5. Listen and Learn

How many of us read a book and highlight like crazy? We might even take notes in the margins.

Ideas spark ideas. I find this to be true with podcasts and books too, even when they’re fiction.

Notice what type of resources spark ideas for you. Return to them when you need a boost to creativity.

Keep a notebook handy while you’re listening or reading. Write your thoughts as they come to you. What if those thoughts turn into your next project?

Make this list your own. Download this FREE Printable – 10 Things I Can Do When Writer’s Block Hits. Use the blank space to put your own plan together.
 

6. Get Intentional

Writing requires effort and time. It’s a craft that needs development. It’s all too easy for writers, me included, to get lazy with their writing work. Without practice and learning new things, and without experiencing life, our idea well will run dry.

Intentionality as a writer includes growth. Get out and do something new in some area of life. Consider activities related to writing as well as other hobbies and challenges.

Learn about the craft of writing. Practice different forms of writing. Practice editing by learning grammar tips and reviewing your own work. Review the work of others too. What can you learn from them?

Writer’s also need to be intentional about sitting down to write without distractions.

Set a timer. Turn off notifications and internet service if possible. Gosh, this is hard, but essential for training the brain to write when it’s time to write.

Consider when are you most creative. Set aside the same time regularly and write.

7. Get Moving

Sometimes, I’ve been sitting too long or engaged in monotonous work and my body needs a pick-me-up.  Besides music, I get up and stretch. I’ll do a few exercises I’ve learned from my 8Fit app or other programs.

I’ve also started walking regularly to boost oxygen to my brain and improve my health overall.

Fresh air and movement will help your body get better circulation which impacts your ability to think and create.

When you’re in the middle of a project and words won’t come, stand up, stretch, and take a few deep breaths to get the blood pumping.

8. Change Your Perspective

A simple change in perspective can fuel new creative juices. This could be a physical change by writing in a new location, or an emotional and mental change.

Where might a change in perspective help you?

Find a new spot to sit in the house. A new location to visit. Change the atmosphere of your current location via lighting or decor changes.

Perhaps your perspective focuses on your world and what’s going on in your head. That’s often the case for me!

If you’re engrossed in the tasks of writing, the things you must get done, and how good of a job you’re doing, you’ll miss the heart of a reader. Step back. Consider the reader. What’s THEIR perspective?

How do they see life today? What challenges are they facing? Consider what kind of emotional, physical, spiritual, mental, or circumstantial filters might they be experiencing as they come across your content.

9. Rest

You know those inconvenient times when ideas flow? The car, the shower, when you’re busy in an activity? Yeah. Take that as a cue. This often happens when our brains aren’t occupied with trying to get ideas out. We all need periods of silence. In today’s environment we have to be intentional. Say no to more noise and yes to a quiet car ride, for example.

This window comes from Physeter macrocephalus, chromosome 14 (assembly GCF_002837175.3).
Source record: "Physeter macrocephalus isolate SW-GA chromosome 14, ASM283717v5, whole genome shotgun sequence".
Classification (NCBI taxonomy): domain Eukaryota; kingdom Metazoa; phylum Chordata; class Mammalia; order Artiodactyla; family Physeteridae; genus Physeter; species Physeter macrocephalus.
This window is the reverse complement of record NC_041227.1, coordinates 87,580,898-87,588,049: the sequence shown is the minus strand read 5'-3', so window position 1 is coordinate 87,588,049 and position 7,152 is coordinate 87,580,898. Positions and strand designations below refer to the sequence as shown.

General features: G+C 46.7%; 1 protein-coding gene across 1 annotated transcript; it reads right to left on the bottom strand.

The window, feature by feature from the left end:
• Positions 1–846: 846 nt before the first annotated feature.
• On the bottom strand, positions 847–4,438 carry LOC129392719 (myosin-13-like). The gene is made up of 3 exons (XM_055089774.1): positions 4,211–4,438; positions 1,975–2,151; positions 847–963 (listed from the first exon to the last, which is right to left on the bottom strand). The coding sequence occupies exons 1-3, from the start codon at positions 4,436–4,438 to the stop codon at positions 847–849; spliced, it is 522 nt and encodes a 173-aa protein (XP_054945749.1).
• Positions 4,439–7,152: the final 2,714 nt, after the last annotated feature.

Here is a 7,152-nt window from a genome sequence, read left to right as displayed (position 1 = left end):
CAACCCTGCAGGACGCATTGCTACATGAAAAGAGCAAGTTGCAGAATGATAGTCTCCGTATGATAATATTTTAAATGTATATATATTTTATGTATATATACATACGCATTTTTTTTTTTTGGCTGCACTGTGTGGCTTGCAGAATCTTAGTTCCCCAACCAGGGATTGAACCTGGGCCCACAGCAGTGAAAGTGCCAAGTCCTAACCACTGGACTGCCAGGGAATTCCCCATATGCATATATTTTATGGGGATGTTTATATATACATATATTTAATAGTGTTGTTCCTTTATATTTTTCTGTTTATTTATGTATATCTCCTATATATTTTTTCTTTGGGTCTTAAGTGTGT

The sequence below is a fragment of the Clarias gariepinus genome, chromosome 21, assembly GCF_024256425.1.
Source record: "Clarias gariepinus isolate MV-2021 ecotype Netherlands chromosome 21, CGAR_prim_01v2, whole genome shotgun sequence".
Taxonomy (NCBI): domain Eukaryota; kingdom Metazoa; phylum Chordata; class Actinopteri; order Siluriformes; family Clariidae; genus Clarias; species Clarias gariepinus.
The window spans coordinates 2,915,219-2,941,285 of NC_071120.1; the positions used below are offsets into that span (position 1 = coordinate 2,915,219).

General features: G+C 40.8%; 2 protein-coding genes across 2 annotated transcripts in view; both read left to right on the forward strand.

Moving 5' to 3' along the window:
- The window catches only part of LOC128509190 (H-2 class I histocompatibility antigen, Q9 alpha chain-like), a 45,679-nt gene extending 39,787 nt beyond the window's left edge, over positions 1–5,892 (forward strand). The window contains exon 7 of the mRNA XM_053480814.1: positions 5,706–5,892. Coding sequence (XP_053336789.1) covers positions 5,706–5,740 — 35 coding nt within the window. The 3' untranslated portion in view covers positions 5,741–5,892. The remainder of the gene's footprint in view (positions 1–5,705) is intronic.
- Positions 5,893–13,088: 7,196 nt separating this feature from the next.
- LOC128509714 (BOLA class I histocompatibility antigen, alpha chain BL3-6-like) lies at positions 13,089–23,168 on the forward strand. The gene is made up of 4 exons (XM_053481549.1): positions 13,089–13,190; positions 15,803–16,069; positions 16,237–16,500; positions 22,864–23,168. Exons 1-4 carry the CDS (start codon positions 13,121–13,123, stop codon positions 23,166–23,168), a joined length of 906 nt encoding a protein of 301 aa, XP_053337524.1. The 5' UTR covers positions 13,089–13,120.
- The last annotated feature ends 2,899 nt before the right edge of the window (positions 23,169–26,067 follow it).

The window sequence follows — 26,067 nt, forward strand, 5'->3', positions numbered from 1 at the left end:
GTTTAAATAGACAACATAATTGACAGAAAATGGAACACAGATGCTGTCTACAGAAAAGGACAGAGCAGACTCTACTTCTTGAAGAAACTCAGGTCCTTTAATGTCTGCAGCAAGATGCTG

Have you been pushing hard and long? Are you overworked? Sometimes we need to slow down so we can speed up. The TEDx video below gives powerful perspective around this concept.

When I have a long day of computer work, I often need a nap. One or two. A short nap can refuel the brain to start fresh again. I know it’s not always possible, but rest in whatever form (nap, a good night’s sleep, a break away from everything) is such a vital component to living well in all areas of life. Not just writing.

10. Just WRITE

And, we conclude with the simple, but hard, thing to do. Just write.

It’s far easier to say than do, but it’s powerful. Writers write.

When you feel writer’s block, just write.

Sit down. Move your fingers. Get the words out no matter how right or wrong, or great or boring they may be.

Just write. Free flow. Edit LATER.

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Make this list your own. Download this FREE Printable – 10 Things I Can Do When Writer’s Block Hits. Use the blank space to put your own plan together.

I hope these ten tips are helpful. You can make them your own by using the FREE printable below.

I’d love to hear from you.

Which one are you going to try first? What helps you the most? If you have other ideas, share them too!

OTHER RESOURCES:

Our job is to be faithful and show up where He calls us. If that means writing, move forward and write.Click to Tweet

Rather than letting the enemy keep you in a position of ineffectiveness, step back and ask God to speak to your heart. Let His voice impact yours.Click to Tweet If the work we do as Rise Up Writers doesn't include receiving, what we give won't serve others well. We miss out on the blessings of God working through us.So do those we reach.Click to Tweet It's all too easy for writers, me included, to get lazy with their writing work. Without practice and learning new things, and without experiencing life, our idea well will run dry.Click to Tweet Have you been pushing hard and long? Are you overworked? Sometimes we need to slow down so we can speed up. Click to Tweet

10 Things You Can Do When Writer's Block Hits